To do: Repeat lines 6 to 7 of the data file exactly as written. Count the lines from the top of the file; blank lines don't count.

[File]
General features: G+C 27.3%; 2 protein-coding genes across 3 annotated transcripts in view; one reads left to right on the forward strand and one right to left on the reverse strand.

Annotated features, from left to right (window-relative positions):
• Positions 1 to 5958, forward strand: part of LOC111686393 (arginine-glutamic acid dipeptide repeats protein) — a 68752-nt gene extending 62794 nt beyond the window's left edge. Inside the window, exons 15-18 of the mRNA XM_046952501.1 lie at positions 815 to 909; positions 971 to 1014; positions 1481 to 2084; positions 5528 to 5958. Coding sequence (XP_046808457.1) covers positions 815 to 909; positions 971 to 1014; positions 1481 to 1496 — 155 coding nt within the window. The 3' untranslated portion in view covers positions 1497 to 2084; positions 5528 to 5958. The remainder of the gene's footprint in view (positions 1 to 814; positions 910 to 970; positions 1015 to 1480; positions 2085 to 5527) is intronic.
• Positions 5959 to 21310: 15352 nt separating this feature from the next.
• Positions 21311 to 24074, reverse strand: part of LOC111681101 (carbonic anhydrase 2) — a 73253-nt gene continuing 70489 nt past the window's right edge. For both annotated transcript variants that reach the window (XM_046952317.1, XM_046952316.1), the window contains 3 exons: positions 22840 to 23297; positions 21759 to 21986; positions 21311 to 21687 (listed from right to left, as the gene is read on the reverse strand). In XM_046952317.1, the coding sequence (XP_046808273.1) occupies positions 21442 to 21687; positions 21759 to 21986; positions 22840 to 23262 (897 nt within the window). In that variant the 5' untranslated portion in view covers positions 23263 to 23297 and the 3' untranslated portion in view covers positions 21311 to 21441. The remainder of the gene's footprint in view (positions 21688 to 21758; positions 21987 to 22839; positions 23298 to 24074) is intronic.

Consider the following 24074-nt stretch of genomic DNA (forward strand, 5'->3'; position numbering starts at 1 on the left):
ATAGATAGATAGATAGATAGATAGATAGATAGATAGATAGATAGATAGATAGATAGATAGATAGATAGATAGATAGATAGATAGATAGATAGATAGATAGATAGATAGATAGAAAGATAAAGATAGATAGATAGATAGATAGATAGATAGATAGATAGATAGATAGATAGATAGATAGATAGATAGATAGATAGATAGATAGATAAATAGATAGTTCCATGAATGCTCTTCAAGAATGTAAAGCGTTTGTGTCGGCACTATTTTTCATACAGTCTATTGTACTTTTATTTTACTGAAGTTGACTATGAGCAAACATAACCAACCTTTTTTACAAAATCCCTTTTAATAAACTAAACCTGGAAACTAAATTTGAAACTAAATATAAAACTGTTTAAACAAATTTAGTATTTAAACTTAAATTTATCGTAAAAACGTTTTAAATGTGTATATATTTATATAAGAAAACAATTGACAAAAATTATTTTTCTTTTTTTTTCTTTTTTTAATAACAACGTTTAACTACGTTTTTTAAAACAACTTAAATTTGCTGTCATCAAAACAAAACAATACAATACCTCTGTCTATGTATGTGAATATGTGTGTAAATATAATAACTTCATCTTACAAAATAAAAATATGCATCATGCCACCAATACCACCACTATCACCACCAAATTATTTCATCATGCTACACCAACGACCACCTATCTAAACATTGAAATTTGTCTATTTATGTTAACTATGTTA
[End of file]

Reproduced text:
Consider the following 24074-nt stretch of genomic DNA (forward strand, 5'->3'; position numbering starts at 1 on the left):
ATAGATAGATAGATAGATAGATAGATAGATAGATAGATAGATAGATAGATAGATAGATAGATAGATAGATAGATAGATAGATAGATAGATAGATAGATAGATAGATAGATAGAAAGATAAAGATAGATAGATAGATAGATAGATAGATAGATAGATAGATAGATAGATAGATAGATAGATAGATAGATAGATAGATAGATAGATAAATAGATAGTTCCATGAATGCTCTTCAAGAATGTAAAGCGTTTGTGTCGGCACTATTTTTCATACAGTCTATTGTACTTTTATTTTACTGAAGTTGACTATGAGCAAACATAACCAACCTTTTTTACAAAATCCCTTTTAATAAACTAAACCTGGAAACTAAATTTGAAACTAAATATAAAACTGTTTAAACAAATTTAGTATTTAAACTTAAATTTATCGTAAAAACGTTTTAAATGTGTATATATTTATATAAGAAAACAATTGACAAAAATTATTTTTCTTTTTTTTTCTTTTTTTAATAACAACGTTTAACTACGTTTTTTAAAACAACTTAAATTTGCTGTCATCAAAACAAAACAATACAATACCTCTGTCTATGTATGTGAATATGTGTGTAAATATAATAACTTCATCTTACAAAATAAAAATATGCATCATGCCACCAATACCACCACTATCACCACCAAATTATTTCATCATGCTACACCAACGACCACCTATCTAAACATTGAAATTTGTCTATTTATGTTAACTATGTTA